Thursday night in Cleveland, Monte Morris logged the 200th minute of his NBA career.
You’d have thought it was his 2,000th.
For a player as inexperienced as Morris is, he’s as prepared as they come. Glancing over his resume, it’s not hard to see why.
It wasn’t all that long ago when the dynamic point guard was tearing up the college basketball scene. A standout at Iowa State for four years, Morris left plenty of marks in the Big 12 record books, but, most importantly, he holds the conference’s all-time record in minutes played.
From raucous crowds at the Hilton Coliseum to the wild confines of Allen Fieldhouse, to a worldwide audience during March Madness—Morris had witnessed it all over the span of 140 games at the collegiate level.
So when the Denver Nuggets made their national television season debut against the Los Angeles Lakers last week, it was only appropriate that Morris reminded everybody of how dangerous he can be in his element.
“I mean, honestly, me being [in school for] four years and seeing every hostile environment, it definitely helped me for moments like this,” Morris told Basketball Insiders of how staying through his senior year readied him for the next step.
“I played on the biggest stages in college basketball on ESPN with the whole world watching. I’ve been a part of atmospheres [that are] hostile before, so it’s just kinda second nature for me.”
At the Staples Center, taking on LeBron James and company, Morris dropped 20 points, spread out seven assists and snatched three steals in 27 minutes of work, playing like a Cyclone in a Nuggets’ uniform.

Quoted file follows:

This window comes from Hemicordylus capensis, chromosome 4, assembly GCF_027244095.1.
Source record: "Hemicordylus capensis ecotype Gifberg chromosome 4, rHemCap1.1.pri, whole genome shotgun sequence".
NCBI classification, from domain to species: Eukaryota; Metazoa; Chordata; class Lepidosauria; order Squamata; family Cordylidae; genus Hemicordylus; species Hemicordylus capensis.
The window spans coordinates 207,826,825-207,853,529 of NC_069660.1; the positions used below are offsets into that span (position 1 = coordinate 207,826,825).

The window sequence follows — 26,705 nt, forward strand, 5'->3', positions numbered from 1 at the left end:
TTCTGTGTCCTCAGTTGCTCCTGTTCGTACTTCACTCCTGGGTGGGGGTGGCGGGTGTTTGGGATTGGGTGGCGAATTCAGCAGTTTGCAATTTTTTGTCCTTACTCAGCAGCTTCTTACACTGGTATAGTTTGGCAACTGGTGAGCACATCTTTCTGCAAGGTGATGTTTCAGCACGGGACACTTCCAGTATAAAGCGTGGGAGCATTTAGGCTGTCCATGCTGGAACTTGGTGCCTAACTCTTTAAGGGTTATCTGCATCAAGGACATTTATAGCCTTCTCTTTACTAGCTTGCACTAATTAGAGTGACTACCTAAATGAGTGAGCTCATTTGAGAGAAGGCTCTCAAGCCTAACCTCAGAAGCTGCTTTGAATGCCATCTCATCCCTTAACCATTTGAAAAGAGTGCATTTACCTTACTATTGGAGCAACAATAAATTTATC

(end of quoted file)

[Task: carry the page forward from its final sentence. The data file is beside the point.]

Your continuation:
He was reluctant to say it because Denver let its lead slip late and came up short, but Morris did acknowledge it was one of his better individual games so far.
Seeing him accept the challenge with that kind of spotlight, Nuggets head coach Mike Malone admitted Morris might be ahead of schedule in his development.
It’s not the first time Morris has made an impact this year, though. Statistically, the L.A. game has been the most eye-popping. However, in arguably every contest as the headman of the second unit, he has added an intelligence to the court that the Nuggets haven’t had at their disposal in quite a while.
Asked about the time he spent playing college ball, Malone believes Morris will be able to make a consistent impact due to his four years at Iowa State.
“You’re not 19 years old playing against grown men,” Malone said. “He’s older, he’s more mature and he’s ready to handle everything that’s thrown at him.
“I think his confidence increases every game…as long as he’s running his team, he’s valuing the ball, he’s taking care of it, making his teammates better and defending at a high level—those are the things that he should be worried about. And I think he’s doing a heck of a job in all those areas.”
A staple of Morris’ game is how well he secures the basketball. Back at Iowa State, his turnover percentage was the lowest in the Big 12 his senior year. It’s been a trend throughout his entire career, and Malone said it’s the very reason Denver drafted him.
In seven games, Morris has only coughed it up five times. That’s not a typical skill most inexperienced point guards have from the jump, but there aren’t many players who key in on film study like he does.
Constantly digging into his upcoming matchups on screen, Morris picks out tendencies and devises a plan. Understanding most big men in the NBA are going to drop in their coverages, he’ll adjust to either make the pocket pass or pull up instead of forcing the issue.
“Just knowing what the defense is going to do before the game,” Morris told Basketball Insiders. “Defensive schemes that they try to do, I try to exploit it with poise and being just solid with the basketball, making the game easier for my teammates.”